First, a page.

Don’t do anything that you don’t expect your child to do. Do not play with matches. Do not leave taps running or the stove on. Put away cleaning products, close the fridge and do not leave anything lying around.
Also, if you have taught your child not to touch the oven plate when it is on, don’t do it yourself. Be a good role model.

What are some of the potential dangers?
Fire. Explain to the child why they cannot play with an oven or matches. Never leave matches lying around.
Water. Explain what a flood is. Or what happens if you drown. Remove the plugs from sinks or baths.
Knives: Never leave them lying around. Show kids what happens if they cut themselves.
Poison: Talk to your child about the potential dangers of chemicals and why they must never drink detergents or kitchen cleaning products.

What action can you take to ensure safety?
First of all ensure that all cupboards have childproof locks and that all sharp corners are covered on tables or counters. Any open plugs should be blocked or covered. Knives must always be put away, as must all domestic products or detergents. The oven buttons should be out of reach, dustbins should be closed and difficult to open, dirty sponges must be out of reach and the fridge needs a lock too.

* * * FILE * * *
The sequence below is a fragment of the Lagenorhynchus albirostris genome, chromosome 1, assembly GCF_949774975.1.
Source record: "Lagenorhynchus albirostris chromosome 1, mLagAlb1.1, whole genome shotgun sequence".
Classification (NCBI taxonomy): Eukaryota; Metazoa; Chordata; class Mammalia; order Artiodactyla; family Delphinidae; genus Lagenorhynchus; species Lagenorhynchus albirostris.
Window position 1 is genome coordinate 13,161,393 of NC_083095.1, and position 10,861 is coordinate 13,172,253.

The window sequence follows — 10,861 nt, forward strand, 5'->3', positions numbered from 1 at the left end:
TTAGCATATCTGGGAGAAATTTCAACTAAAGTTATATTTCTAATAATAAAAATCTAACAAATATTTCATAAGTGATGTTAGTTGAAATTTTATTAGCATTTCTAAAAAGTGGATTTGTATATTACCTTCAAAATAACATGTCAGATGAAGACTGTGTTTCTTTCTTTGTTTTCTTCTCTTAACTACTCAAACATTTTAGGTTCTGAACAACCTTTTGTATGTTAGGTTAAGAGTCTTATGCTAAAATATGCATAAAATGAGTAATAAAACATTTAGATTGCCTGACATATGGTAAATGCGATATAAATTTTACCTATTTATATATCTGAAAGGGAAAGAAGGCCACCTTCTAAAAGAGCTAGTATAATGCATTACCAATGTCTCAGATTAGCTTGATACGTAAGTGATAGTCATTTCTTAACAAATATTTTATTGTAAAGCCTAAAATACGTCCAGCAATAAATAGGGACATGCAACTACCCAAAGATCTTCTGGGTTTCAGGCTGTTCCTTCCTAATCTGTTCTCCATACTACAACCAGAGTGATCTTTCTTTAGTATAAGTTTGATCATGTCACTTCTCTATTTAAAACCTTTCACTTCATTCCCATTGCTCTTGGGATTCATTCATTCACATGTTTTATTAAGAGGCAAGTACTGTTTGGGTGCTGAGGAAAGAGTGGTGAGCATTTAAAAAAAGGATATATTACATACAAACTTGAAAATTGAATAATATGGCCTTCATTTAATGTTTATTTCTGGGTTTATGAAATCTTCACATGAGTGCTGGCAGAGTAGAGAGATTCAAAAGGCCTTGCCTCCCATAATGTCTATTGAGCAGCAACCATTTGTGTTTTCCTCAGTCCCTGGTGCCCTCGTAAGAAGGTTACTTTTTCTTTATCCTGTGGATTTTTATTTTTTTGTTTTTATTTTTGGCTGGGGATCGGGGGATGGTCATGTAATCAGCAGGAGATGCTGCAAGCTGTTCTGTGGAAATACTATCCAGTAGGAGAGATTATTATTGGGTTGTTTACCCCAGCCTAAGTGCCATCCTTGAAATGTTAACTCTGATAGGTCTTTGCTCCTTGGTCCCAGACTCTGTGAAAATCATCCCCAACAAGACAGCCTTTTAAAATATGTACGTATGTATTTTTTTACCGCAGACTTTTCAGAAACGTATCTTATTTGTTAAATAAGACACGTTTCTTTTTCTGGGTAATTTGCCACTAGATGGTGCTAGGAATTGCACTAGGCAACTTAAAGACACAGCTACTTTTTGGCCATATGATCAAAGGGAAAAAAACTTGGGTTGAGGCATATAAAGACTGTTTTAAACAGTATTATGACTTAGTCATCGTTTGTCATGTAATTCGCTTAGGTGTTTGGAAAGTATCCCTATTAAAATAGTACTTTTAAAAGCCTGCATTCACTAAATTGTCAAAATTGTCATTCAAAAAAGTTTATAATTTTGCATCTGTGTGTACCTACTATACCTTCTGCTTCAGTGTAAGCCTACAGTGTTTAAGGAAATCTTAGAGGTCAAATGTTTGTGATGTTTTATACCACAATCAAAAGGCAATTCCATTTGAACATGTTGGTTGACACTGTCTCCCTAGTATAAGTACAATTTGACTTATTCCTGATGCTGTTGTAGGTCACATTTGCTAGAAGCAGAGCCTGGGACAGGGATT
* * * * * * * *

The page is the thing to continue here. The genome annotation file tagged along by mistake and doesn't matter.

Remember that child with a hearing disability will not hear a smoke alarm or the water boil. You need to find an alternate method, possibly something with bright or flashing lights. If your child is hard of hearing but can see, use visual signs to alert them to what is going on.

A child in a wheelchair will find it hard to exit the kitchen in case of fire. You need to ensure there are emergency and easy exits that are disabled friendly. All passageways should be wheelchair accessible.

Remove obstacles that could get in their way. A vase as decor is not a good idea if a child is going to knock it off the counter. Tables and chairs should always be in the same position.Remove the clutter.

If your child cannot hear a smoke alarm, have something visual that will notify them of a problem. Flashing lights are a good idea, or vibration pads. Remove obstacles that could get in the way.

Keep dangerous items away, at all times, including knives, any sharp objects, food processors and chemicals. Keep pan or pot handles turned inwards at all times.

Things to teach your children, a rulebook!

• Stay away from the oven.